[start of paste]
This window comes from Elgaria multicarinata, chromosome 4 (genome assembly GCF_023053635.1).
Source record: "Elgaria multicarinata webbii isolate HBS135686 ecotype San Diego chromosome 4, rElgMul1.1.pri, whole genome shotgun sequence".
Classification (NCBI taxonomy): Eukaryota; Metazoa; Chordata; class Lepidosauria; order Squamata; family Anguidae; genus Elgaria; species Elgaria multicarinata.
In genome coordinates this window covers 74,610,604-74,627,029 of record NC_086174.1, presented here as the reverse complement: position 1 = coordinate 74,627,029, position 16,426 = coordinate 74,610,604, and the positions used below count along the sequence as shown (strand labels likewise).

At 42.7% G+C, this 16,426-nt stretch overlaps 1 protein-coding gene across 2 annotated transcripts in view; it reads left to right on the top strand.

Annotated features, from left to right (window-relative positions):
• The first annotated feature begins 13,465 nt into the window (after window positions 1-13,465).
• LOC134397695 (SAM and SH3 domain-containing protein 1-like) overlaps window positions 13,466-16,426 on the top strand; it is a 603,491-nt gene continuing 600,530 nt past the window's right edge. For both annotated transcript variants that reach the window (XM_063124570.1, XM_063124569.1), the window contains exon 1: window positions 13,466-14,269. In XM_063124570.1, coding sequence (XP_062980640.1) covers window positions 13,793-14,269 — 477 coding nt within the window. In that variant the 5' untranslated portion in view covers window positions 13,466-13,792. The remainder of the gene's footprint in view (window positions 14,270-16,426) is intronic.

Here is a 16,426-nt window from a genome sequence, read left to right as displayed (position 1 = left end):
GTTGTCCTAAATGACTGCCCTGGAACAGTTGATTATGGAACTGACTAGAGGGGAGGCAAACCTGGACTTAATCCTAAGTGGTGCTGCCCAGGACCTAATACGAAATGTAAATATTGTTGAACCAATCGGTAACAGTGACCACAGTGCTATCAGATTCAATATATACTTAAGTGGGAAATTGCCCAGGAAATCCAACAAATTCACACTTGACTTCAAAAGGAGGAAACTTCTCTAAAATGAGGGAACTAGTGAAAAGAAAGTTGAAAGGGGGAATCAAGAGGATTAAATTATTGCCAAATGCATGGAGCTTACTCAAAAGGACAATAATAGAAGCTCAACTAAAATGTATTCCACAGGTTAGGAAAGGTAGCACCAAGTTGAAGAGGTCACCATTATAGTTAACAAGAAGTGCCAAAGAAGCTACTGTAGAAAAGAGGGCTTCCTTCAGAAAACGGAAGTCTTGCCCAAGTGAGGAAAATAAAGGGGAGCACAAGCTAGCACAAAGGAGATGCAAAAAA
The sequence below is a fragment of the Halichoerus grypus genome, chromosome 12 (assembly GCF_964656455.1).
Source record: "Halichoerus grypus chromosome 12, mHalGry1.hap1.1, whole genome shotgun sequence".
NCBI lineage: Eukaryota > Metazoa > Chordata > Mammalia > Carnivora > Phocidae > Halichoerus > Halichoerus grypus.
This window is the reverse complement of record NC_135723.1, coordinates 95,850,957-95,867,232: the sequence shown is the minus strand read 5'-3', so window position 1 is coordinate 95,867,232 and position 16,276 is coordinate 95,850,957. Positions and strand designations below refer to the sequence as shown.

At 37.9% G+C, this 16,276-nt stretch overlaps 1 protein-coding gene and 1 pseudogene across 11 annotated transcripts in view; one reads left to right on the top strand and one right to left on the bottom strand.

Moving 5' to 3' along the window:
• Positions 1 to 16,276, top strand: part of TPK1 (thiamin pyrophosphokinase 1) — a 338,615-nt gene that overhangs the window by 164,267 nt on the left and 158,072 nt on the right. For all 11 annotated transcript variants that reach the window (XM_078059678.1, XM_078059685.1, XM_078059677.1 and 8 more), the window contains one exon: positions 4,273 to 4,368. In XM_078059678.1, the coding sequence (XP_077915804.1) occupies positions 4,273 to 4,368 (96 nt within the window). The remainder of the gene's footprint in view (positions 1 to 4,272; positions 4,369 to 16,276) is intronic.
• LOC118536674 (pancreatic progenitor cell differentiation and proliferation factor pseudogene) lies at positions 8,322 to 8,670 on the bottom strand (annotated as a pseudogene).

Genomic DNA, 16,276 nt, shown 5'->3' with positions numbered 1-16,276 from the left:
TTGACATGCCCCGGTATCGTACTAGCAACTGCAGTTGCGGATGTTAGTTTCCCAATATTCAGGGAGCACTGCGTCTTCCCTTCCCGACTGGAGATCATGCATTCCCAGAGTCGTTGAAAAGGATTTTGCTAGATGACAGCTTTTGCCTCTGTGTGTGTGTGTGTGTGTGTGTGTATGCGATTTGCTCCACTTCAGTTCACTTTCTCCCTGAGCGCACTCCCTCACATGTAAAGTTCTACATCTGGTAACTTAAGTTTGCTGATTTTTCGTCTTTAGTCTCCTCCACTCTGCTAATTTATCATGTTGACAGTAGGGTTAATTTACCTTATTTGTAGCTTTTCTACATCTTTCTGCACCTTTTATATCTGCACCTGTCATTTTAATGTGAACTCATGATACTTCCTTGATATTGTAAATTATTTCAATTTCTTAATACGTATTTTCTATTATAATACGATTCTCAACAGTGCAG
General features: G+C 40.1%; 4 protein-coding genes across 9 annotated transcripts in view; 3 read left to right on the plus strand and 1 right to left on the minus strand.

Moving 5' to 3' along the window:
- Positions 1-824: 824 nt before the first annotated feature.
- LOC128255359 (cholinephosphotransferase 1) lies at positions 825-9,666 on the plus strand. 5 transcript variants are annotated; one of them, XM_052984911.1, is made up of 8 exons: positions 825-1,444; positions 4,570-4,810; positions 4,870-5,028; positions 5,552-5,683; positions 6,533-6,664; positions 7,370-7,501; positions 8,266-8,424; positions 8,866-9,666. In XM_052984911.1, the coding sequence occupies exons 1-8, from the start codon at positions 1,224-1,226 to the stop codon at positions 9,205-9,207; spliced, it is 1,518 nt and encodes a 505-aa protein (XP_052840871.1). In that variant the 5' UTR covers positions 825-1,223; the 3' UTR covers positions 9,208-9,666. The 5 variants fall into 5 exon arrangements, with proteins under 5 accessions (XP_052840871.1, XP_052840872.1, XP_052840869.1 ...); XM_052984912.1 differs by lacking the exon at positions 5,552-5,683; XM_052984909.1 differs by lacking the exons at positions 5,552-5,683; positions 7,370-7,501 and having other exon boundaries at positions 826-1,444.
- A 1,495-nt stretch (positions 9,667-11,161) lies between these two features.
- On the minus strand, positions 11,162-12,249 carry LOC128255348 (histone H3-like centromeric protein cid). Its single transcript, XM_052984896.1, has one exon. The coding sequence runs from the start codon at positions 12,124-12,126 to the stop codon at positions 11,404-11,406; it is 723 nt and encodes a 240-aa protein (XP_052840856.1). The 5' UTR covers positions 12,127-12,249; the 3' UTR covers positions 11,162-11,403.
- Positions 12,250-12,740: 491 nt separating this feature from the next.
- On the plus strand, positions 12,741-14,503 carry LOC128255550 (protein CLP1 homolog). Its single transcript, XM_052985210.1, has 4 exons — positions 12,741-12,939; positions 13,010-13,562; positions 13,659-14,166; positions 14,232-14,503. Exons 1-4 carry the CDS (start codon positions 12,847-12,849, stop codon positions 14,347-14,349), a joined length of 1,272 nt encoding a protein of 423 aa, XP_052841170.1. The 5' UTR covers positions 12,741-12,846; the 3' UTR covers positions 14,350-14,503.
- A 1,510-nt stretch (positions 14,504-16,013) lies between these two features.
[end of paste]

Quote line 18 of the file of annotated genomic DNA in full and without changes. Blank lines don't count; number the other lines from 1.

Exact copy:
• LOC118536674 (pancreatic progenitor cell differentiation and proliferation factor pseudogene) lies at positions 8,322 to 8,670 on the bottom strand (annotated as a pseudogene).